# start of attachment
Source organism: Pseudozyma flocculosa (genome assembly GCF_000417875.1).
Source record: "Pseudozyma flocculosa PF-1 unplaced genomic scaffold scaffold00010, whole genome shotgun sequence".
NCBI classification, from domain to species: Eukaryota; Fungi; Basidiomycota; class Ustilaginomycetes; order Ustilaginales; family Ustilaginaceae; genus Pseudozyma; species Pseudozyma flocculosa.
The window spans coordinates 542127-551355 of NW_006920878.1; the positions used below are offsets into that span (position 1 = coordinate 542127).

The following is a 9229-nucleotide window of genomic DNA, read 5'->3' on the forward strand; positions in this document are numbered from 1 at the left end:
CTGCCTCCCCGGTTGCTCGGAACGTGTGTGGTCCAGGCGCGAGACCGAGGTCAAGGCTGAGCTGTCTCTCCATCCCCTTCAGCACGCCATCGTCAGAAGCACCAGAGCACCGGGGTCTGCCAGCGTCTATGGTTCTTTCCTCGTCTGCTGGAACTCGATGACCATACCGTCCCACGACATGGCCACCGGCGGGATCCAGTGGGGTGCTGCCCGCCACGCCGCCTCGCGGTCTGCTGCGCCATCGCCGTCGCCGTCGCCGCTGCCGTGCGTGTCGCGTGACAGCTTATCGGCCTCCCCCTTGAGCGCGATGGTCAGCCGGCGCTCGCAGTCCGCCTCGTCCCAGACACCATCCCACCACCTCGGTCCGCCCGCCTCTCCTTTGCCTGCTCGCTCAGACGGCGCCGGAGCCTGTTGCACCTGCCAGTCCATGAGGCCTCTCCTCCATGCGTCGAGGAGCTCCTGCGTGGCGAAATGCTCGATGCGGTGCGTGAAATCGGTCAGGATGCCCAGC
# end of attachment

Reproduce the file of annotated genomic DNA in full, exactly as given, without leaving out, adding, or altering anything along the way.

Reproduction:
Source organism: Pseudozyma flocculosa (genome assembly GCF_000417875.1).
Source record: "Pseudozyma flocculosa PF-1 unplaced genomic scaffold scaffold00010, whole genome shotgun sequence".
NCBI classification, from domain to species: Eukaryota; Fungi; Basidiomycota; class Ustilaginomycetes; order Ustilaginales; family Ustilaginaceae; genus Pseudozyma; species Pseudozyma flocculosa.
The window spans coordinates 542127-551355 of NW_006920878.1; the positions used below are offsets into that span (position 1 = coordinate 542127).

The following is a 9229-nucleotide window of genomic DNA, read 5'->3' on the forward strand; positions in this document are numbered from 1 at the left end:
CTGCCTCCCCGGTTGCTCGGAACGTGTGTGGTCCAGGCGCGAGACCGAGGTCAAGGCTGAGCTGTCTCTCCATCCCCTTCAGCACGCCATCGTCAGAAGCACCAGAGCACCGGGGTCTGCCAGCGTCTATGGTTCTTTCCTCGTCTGCTGGAACTCGATGACCATACCGTCCCACGACATGGCCACCGGCGGGATCCAGTGGGGTGCTGCCCGCCACGCCGCCTCGCGGTCTGCTGCGCCATCGCCGTCGCCGTCGCCGCTGCCGTGCGTGTCGCGTGACAGCTTATCGGCCTCCCCCTTGAGCGCGATGGTCAGCCGGCGCTCGCAGTCCGCCTCGTCCCAGACACCATCCCACCACCTCGGTCCGCCCGCCTCTCCTTTGCCTGCTCGCTCAGACGGCGCCGGAGCCTGTTGCACCTGCCAGTCCATGAGGCCTCTCCTCCATGCGTCGAGGAGCTCCTGCGTGGCGAAATGCTCGATGCGGTGCGTGAAATCGGTCAGGATGCCCAGC